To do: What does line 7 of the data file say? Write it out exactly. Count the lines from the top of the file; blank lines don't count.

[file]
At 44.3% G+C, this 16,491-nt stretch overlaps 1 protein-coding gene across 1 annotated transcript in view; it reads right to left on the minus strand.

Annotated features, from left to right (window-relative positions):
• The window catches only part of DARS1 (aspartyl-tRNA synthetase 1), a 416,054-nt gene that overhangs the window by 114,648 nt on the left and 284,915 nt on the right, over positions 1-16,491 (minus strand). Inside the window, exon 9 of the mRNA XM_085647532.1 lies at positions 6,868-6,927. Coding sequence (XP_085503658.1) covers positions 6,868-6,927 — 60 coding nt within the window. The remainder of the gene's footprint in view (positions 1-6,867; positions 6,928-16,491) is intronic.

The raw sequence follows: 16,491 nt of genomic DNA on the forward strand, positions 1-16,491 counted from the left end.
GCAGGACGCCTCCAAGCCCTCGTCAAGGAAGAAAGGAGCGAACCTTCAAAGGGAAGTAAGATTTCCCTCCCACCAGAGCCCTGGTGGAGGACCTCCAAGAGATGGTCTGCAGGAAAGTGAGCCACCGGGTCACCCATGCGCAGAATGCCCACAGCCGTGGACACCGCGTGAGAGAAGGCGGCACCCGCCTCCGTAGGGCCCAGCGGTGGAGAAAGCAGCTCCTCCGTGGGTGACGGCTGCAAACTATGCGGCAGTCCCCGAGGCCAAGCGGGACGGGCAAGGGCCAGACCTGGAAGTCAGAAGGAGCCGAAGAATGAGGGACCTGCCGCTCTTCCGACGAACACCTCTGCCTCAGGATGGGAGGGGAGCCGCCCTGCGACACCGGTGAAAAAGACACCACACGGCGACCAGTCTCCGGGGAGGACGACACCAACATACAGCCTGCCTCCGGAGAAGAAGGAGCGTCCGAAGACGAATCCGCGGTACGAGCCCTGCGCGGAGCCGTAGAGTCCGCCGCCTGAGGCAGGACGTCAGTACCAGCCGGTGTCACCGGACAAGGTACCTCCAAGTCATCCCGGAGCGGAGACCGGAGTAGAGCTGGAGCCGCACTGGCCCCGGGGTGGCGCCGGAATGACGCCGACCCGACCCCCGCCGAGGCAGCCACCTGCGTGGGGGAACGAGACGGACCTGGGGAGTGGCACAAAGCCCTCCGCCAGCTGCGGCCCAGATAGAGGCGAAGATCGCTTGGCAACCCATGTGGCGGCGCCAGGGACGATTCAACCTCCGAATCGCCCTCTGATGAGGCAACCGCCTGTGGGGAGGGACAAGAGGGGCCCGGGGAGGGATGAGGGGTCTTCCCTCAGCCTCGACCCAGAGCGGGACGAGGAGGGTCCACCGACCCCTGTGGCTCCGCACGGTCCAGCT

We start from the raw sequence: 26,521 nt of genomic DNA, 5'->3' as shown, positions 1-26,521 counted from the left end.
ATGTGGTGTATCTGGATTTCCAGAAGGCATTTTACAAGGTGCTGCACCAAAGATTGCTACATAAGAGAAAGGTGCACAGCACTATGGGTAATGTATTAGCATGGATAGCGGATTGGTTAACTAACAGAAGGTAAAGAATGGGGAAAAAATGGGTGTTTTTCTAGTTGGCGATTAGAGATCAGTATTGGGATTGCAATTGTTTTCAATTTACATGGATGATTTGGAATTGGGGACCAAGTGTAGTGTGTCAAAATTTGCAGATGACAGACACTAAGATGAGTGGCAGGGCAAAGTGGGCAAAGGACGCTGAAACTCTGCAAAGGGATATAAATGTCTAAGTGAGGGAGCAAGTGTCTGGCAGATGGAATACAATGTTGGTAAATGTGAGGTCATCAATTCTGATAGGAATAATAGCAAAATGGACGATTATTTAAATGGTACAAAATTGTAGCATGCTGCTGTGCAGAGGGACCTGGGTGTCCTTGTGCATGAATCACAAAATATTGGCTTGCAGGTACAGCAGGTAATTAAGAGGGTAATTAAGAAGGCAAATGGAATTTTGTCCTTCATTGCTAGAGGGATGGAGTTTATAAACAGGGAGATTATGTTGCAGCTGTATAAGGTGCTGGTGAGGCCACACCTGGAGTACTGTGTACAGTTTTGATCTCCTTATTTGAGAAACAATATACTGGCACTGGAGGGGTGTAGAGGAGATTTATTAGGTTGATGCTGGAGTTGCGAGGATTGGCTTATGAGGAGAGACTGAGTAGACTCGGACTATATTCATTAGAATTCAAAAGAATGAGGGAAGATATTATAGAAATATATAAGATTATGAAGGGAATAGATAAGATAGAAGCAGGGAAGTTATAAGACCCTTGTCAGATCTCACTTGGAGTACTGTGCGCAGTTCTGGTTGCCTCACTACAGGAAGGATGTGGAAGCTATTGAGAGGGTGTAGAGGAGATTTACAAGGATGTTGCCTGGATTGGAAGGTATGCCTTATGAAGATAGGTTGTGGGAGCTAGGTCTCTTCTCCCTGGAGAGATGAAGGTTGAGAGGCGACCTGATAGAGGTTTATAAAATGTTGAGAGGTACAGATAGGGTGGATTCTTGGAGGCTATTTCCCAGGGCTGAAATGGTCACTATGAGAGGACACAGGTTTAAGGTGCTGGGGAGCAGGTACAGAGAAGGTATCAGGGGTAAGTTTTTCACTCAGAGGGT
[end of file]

ATGTGGTGTATCTGGATTTCCAGAAGGCATTTTACAAGGTGCTGCACCAAAGATTGCTACATAAGAGAAAGGTGCACAGCACTATGGGTAATGTATTAGCATGGATAGCGGATTGGTTAACTAACAGAAGGTAAAGAATGGGGAAAAAATGGGTGTTTTTCTAGTTGGCGATTAGAGATCAGTATTGGGATTGCAATTGTTTTCAATTTACATGGATGATTTGGAATTGGGGACCAAGTGTAGTGTGTCAAAATTTGCAGATGACAGACACTAAGATGAGTGGCAGGGCAAAGTGGGCAAAGGACGCTGAAACTCTGCAAAGGGATATAAATGTCTAAGTGAGGGAGCAAGTGTCTGGCAGATGGAATACAATGTTGGTAAATGTGAGGTCATCAATTCTGATAGGAATAATAGCAAAATGGACGATTATTTAAATGGTACAAAATTGTAGCATGCTGCTGTGCAGAGGGACCTGGGTGTCCTTGTGCATGAATCACAAAATATTGGCTTGCAGGTACAGCAGGTAATTAAGAGGGTAATTAAGAAGGCAAATGGAATTTTGTCCTTCATTGCTAGAGGGATGGAGTTTATAAACAGGGAGATTATGTTGCAGCTGTATAAGGTGCTGGTGAGGCCACACCTGGAGTACTGTGTACAGTTTTGATCTCCTTATTTGAGAAACAATATACTGGCACTGGAGGGGTGTAGAGGAGATTTATTAGGTTGATGCTGGAGTTGCGAGGATTGGCTTATGAGGAGAGACTGAGTAGACTCGGACTATATTCATTAGAATTCAAAAGAATGAGGGAAGATATTATAGAAATATATAAGATTATGAAGGGAATAGATAAGATAGAAGCAGGGAAGTTATAAGACCCTTGTCAGATCTCACTTGGAGTACTGTGCGCAGTTCTGGTTGCCTCACTACAGGAAGGATGTGGAAGCTATTGAGAGGGTGTAGAGGAGATTTACAAGGATGTTGCCTGGATTGGAAGGTATGCCTTATGAAGATAGGTTGTGGGAGCTAGGTCTCTTCTCCCTGGAGAGATGAAGGTTGAGAGGCGACCTGATAGAGGTTTATAAAATGTTGAGAGGTACAGATAGGGTGGATTCTTGGAGGCTATTTCCCAGGGCTGAAATGGTCACTATGAGAGGACACAGGTTTAAGGTGCTGGGGAGCAGGTACAGAGAAGGTATCAGGGGTAAGTTTTTCACTCAGAGGGT